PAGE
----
Cum Laude – A complex and elegant red which graduated “With Honors,” characterized by aromas of juicy berries and fresh spices.

Centine – A Cuvee that is more than half Sangiovese, the balanced consisting of equal parts of Cabernet Sauvignon and Merlot.  Vinified in a firm, round style that easily accompanies a wide range of dishes, this is a smooth and fragrantly satisfying wine with international character, and a perennial favorite at my own dinner table. 

Banfi Chianti Superiore – The “Superiore” designation signifies stricter government regulations regarding production and aging requirements, as compared to regular Chianti.  An intense ruby red wine with fruit forward aromas and floral notes.  This is a round wine with well-balanced acidity and fruit.

Banfi Chianti Classico – An enduring classic: alluring bouquet of black fruit and violets; rich flavors of cherry and leather; supple tannins and good acidity for dining. 

Banfi Chianti Classico Riserva – Produced from select grapes grown in the "Classico" region of Chianti, this dry, fruity and well-balanced red has a full bouquet reminiscent of violets.

Fonte alla Selva Chianti Classico – This is our newest entry into the Chianti arena, coming from a 99 acre estate in Castellina, the heart of the Chianti Classico region.  The wine is a captivating mauve red that smells of cherry, plum and blackberry with hints of spice.  It is round, full and balanced with very good acidity.  

Col di Sasso – Sangiovese and Cabernet Sauvignon.  Luscious, complex and soft with persistent notes of fruit and great Italian style structure.



 Any of John Mariani's books below may be ordered from

   The Hound in Heaven (21st Century Lion Books) is a  novella, and for anyone who loves dogs, Christmas, romance, inspiration, even the supernatural, I hope you'll find this to be a treasured  favorite. The  story concerns how, after a New England teacher, his wife and their two daughters adopt a stray puppy found in their barn in northern Maine, their lives seem full of promise. But when tragedy strikes, their wonderful dog Lazarus and the spirit of Christmas are the only things that may bring his master back from the edge of despair.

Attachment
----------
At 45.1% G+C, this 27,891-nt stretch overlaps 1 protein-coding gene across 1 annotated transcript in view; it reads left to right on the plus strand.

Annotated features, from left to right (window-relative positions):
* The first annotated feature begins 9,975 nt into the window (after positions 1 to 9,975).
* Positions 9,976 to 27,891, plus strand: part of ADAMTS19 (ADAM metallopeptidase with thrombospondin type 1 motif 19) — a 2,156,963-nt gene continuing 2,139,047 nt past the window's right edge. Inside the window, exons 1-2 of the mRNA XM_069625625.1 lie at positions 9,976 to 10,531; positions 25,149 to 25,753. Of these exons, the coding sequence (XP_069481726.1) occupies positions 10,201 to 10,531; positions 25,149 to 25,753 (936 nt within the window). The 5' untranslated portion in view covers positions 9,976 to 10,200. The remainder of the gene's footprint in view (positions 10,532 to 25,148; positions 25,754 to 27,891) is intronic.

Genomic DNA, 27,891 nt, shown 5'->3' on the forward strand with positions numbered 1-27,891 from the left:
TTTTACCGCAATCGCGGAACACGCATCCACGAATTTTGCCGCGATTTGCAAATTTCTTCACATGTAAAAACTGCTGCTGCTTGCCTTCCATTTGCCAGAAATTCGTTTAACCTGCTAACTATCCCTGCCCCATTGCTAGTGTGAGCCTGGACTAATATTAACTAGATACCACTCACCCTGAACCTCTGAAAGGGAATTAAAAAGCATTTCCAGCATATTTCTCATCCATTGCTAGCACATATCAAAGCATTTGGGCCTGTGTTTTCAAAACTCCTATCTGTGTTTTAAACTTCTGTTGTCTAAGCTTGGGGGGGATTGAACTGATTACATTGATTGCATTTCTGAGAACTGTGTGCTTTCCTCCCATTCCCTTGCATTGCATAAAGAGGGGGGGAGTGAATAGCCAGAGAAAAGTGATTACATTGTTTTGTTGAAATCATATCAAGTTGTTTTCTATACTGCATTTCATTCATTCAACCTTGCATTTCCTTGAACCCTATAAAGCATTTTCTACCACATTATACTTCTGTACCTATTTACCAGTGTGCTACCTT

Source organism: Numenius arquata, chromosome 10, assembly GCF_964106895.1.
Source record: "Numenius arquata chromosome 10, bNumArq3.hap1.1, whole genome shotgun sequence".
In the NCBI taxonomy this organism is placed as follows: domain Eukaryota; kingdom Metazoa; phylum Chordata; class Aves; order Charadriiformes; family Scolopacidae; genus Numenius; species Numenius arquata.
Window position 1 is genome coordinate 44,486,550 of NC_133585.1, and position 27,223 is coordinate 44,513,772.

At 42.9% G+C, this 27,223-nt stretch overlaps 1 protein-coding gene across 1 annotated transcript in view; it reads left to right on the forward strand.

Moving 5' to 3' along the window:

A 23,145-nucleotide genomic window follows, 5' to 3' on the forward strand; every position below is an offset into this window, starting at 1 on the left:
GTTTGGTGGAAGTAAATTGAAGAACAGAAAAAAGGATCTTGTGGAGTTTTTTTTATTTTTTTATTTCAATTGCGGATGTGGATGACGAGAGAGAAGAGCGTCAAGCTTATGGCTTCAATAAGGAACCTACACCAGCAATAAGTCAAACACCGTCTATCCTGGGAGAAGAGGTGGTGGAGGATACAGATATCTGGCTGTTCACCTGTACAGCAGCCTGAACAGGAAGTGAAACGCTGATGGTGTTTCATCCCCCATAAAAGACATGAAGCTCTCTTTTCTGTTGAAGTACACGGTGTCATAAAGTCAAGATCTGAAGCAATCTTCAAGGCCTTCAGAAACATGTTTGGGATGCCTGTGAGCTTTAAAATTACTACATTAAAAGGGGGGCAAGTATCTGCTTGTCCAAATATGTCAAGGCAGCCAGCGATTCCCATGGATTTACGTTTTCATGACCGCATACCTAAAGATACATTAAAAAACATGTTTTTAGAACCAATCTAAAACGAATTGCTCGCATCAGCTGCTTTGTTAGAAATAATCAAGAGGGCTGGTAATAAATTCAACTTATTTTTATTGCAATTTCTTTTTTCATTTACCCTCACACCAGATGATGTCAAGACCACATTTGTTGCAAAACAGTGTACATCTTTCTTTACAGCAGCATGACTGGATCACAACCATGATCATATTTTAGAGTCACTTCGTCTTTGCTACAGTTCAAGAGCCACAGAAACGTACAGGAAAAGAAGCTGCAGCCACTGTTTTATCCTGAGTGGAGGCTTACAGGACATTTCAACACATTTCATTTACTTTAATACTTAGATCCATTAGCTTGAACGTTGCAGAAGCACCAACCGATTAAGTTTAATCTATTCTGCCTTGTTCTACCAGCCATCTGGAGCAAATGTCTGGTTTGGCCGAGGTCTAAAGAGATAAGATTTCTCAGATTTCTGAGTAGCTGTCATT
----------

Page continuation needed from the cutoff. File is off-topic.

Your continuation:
“What a huge surprise turn this story took! I was completely stunned! I truly enjoyed this book and its message.” – Actress Ali MacGraw

“He had me at Page One. The amount of heart, human insight, soul searching, and deft literary strength that John Mariani pours into this airtight novella is vertigo-inducing. Perhaps ‘wow’ would be the best comment.” – James Dalessandro, author of Bohemian Heart and 1906.

“John Mariani’s Hound in Heaven starts with a well-painted portrayal of an American family, along with the requisite dog. A surprise event flips the action of the novel and captures us for a voyage leading to a hopeful and heart-warming message. A page turning, one sitting read, it’s the perfect antidote for the winter and promotion of holiday celebration.” – Ann Pearlman, author of The Christmas Cookie Club and A Gift for my Sister.

“John Mariani’s concise, achingly beautiful novella pulls a literary rabbit out of a hat – a mash-up of the cosmic and the intimate, the tragic and the heart-warming – a Christmas tale for all ages, and all faiths. Read it to your children, read it to yourself… but read it. Early and often. Highly recommended.” – Jay Bonansinga, New York Times bestselling author of Pinkerton’s War, The Sinking of The Eastland, and The Walking Dead: The Road To Woodbury.

“Amazing things happen when you open your heart to an animal. The Hound in Heaven delivers a powerful story of healing that is forged in the spiritual relationship between a man and his best friend. The book brings a message of hope that can enrich our images of family, love, and loss.” – Dr. Barbara Royal, author of The Royal Treatment.


The Encyclopedia of American Food and Drink by John F. Mariani (Bloomsbury USA, $35)

Modesty forbids me to praise my own new book, but let me proudly say that it is an extensive revision of the 4th edition that appeared more than a decade ago, before locavores, molecular cuisine, modernist cuisine, the Food Network and so much more, now included. Word origins have been completely updated, as have per capita consumption and production stats. Most important, for the first time since publication in the 1980s, the book includes more than 100 biographies of Americans who have changed the way we cook, eat and drink -- from Fannie Farmer and Julia Child to Robert Mondavi and Thomas Keller.